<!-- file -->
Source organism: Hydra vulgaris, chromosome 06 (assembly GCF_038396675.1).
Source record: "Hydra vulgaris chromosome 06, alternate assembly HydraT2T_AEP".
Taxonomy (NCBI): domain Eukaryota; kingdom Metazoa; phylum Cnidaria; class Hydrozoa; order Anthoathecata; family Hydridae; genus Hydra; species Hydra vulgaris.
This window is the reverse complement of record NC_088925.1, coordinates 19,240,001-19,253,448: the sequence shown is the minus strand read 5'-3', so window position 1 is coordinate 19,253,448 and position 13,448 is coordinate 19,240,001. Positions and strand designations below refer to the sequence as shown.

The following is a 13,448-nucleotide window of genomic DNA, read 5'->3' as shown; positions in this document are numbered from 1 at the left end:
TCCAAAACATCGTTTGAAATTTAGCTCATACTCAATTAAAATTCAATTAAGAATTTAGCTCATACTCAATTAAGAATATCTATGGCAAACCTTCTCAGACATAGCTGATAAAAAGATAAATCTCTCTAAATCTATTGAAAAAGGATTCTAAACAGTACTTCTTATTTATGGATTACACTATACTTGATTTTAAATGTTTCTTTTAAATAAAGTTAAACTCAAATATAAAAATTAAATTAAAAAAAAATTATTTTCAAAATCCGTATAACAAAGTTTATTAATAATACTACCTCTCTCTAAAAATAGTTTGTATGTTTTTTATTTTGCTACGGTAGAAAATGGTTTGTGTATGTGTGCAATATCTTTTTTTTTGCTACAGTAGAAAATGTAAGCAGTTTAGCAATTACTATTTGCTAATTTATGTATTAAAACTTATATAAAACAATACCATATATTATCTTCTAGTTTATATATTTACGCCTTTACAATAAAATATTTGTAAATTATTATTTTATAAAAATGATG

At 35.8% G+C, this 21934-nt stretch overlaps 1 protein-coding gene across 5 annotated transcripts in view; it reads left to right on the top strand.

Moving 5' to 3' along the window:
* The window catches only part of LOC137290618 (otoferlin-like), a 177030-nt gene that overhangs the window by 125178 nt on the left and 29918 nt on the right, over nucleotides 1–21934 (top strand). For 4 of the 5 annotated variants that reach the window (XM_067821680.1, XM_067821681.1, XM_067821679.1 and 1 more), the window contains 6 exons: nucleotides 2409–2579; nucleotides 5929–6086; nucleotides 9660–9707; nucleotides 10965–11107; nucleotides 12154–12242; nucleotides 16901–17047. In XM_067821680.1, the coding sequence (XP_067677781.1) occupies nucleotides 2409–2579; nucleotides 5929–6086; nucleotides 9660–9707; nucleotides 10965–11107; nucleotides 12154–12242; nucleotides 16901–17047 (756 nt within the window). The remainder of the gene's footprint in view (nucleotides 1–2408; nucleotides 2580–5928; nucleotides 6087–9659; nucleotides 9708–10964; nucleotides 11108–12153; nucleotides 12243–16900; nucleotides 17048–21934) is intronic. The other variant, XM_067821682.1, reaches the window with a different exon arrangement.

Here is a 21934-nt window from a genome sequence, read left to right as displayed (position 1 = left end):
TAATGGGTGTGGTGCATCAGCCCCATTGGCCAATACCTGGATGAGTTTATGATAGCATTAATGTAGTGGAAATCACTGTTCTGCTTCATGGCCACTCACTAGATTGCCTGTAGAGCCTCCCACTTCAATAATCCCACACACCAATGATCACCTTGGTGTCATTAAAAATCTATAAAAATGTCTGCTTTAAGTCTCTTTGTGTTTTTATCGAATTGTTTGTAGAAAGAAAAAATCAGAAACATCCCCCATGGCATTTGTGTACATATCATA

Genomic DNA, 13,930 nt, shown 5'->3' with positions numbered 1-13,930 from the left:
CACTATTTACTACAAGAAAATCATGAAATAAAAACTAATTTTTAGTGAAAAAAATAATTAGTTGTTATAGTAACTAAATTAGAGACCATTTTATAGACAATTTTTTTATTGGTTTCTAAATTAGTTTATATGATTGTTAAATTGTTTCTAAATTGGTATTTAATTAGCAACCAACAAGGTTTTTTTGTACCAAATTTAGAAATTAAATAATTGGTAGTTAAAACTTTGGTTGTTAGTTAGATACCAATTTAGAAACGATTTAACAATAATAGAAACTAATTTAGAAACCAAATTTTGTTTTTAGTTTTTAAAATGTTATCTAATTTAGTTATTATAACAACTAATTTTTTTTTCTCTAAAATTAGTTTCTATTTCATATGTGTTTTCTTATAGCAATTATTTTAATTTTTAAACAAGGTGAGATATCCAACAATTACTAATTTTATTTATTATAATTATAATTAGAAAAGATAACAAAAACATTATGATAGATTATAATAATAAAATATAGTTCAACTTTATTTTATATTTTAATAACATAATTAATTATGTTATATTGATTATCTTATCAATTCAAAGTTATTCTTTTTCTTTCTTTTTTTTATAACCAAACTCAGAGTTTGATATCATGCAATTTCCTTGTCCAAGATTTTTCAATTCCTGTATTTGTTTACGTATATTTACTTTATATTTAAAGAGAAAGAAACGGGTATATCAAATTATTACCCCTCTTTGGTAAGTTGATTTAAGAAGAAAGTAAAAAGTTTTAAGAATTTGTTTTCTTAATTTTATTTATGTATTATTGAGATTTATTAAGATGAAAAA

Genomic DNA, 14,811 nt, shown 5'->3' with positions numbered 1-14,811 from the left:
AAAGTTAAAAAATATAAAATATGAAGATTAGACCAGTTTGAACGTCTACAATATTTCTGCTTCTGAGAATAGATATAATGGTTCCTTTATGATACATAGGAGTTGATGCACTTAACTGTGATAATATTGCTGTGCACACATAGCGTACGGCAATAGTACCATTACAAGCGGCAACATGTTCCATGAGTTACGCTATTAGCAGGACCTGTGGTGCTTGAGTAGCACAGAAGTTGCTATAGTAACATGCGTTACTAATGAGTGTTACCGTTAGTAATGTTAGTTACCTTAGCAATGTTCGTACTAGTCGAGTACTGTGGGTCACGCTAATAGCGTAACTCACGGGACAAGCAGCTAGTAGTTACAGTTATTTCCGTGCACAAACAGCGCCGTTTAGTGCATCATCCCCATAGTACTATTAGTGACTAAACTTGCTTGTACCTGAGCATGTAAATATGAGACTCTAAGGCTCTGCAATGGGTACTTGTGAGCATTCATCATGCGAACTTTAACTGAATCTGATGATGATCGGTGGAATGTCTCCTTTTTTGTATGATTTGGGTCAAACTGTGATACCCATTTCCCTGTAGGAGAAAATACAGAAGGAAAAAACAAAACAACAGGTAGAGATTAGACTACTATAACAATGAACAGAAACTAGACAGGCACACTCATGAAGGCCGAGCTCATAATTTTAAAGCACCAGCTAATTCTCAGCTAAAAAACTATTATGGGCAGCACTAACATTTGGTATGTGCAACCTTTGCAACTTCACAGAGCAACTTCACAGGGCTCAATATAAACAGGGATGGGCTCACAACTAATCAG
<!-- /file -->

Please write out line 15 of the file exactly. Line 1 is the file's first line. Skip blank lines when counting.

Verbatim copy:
AAAGTTAAAAAATATAAAATATGAAGATTAGACCAGTTTGAACGTCTACAATATTTCTGCTTCTGAGAATAGATATAATGGTTCCTTTATGATACATAGGAGTTGATGCACTTAACTGTGATAATATTGCTGTGCACACATAGCGTACGGCAATAGTACCATTACAAGCGGCAACATGTTCCATGAGTTACGCTATTAGCAGGACCTGTGGTGCTTGAGTAGCACAGAAGTTGCTATAGTAACATGCGTTACTAATGAGTGTTACCGTTAGTAATGTTAGTTACCTTAGCAATGTTCGTACTAGTCGAGTACTGTGGGTCACGCTAATAGCGTAACTCACGGGACAAGCAGCTAGTAGTTACAGTTATTTCCGTGCACAAACAGCGCCGTTTAGTGCATCATCCCCATAGTACTATTAGTGACTAAACTTGCTTGTACCTGAGCATGTAAATATGAGACTCTAAGGCTCTGCAATGGGTACTTGTGAGCATTCATCATGCGAACTTTAACTGAATCTGATGATGATCGGTGGAATGTCTCCTTTTTTGTATGATTTGGGTCAAACTGTGATACCCATTTCCCTGTAGGAGAAAATACAGAAGGAAAAAACAAAACAACAGGTAGAGATTAGACTACTATAACAATGAACAGAAACTAGACAGGCACACTCATGAAGGCCGAGCTCATAATTTTAAAGCACCAGCTAATTCTCAGCTAAAAAACTATTATGGGCAGCACTAACATTTGGTATGTGCAACCTTTGCAACTTCACAGAGCAACTTCACAGGGCTCAATATAAACAGGGATGGGCTCACAACTAATCAG